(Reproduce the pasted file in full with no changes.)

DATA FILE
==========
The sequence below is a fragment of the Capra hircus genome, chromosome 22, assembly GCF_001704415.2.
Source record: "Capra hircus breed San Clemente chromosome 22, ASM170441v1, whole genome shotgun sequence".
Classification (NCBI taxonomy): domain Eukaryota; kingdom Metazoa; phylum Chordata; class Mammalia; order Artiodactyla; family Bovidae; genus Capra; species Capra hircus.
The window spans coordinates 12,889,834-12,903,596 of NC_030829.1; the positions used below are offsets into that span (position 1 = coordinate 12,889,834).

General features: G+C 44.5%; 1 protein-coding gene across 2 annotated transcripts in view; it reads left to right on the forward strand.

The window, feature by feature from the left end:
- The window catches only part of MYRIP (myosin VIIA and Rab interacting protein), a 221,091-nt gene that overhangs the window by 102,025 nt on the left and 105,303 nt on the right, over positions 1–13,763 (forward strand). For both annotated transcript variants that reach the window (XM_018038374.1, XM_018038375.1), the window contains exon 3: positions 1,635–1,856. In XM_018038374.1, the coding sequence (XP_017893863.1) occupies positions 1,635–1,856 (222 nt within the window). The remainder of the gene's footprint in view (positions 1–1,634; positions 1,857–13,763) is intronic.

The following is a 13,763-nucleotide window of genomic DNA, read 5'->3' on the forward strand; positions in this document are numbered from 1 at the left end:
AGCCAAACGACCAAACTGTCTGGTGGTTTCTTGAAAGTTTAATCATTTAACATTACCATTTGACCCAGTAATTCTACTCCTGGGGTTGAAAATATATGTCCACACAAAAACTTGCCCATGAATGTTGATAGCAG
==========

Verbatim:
The sequence below is a fragment of the Capra hircus genome, chromosome 22, assembly GCF_001704415.2.
Source record: "Capra hircus breed San Clemente chromosome 22, ASM170441v1, whole genome shotgun sequence".
Classification (NCBI taxonomy): domain Eukaryota; kingdom Metazoa; phylum Chordata; class Mammalia; order Artiodactyla; family Bovidae; genus Capra; species Capra hircus.
The window spans coordinates 12,889,834-12,903,596 of NC_030829.1; the positions used below are offsets into that span (position 1 = coordinate 12,889,834).

General features: G+C 44.5%; 1 protein-coding gene across 2 annotated transcripts in view; it reads left to right on the forward strand.

The window, feature by feature from the left end:
- The window catches only part of MYRIP (myosin VIIA and Rab interacting protein), a 221,091-nt gene that overhangs the window by 102,025 nt on the left and 105,303 nt on the right, over positions 1–13,763 (forward strand). For both annotated transcript variants that reach the window (XM_018038374.1, XM_018038375.1), the window contains exon 3: positions 1,635–1,856. In XM_018038374.1, the coding sequence (XP_017893863.1) occupies positions 1,635–1,856 (222 nt within the window). The remainder of the gene's footprint in view (positions 1–1,634; positions 1,857–13,763) is intronic.

The following is a 13,763-nucleotide window of genomic DNA, read 5'->3' on the forward strand; positions in this document are numbered from 1 at the left end:
AGCCAAACGACCAAACTGTCTGGTGGTTTCTTGAAAGTTTAATCATTTAACATTACCATTTGACCCAGTAATTCTACTCCTGGGGTTGAAAATATATGTCCACACAAAAACTTGCCCATGAATGTTGATAGCAG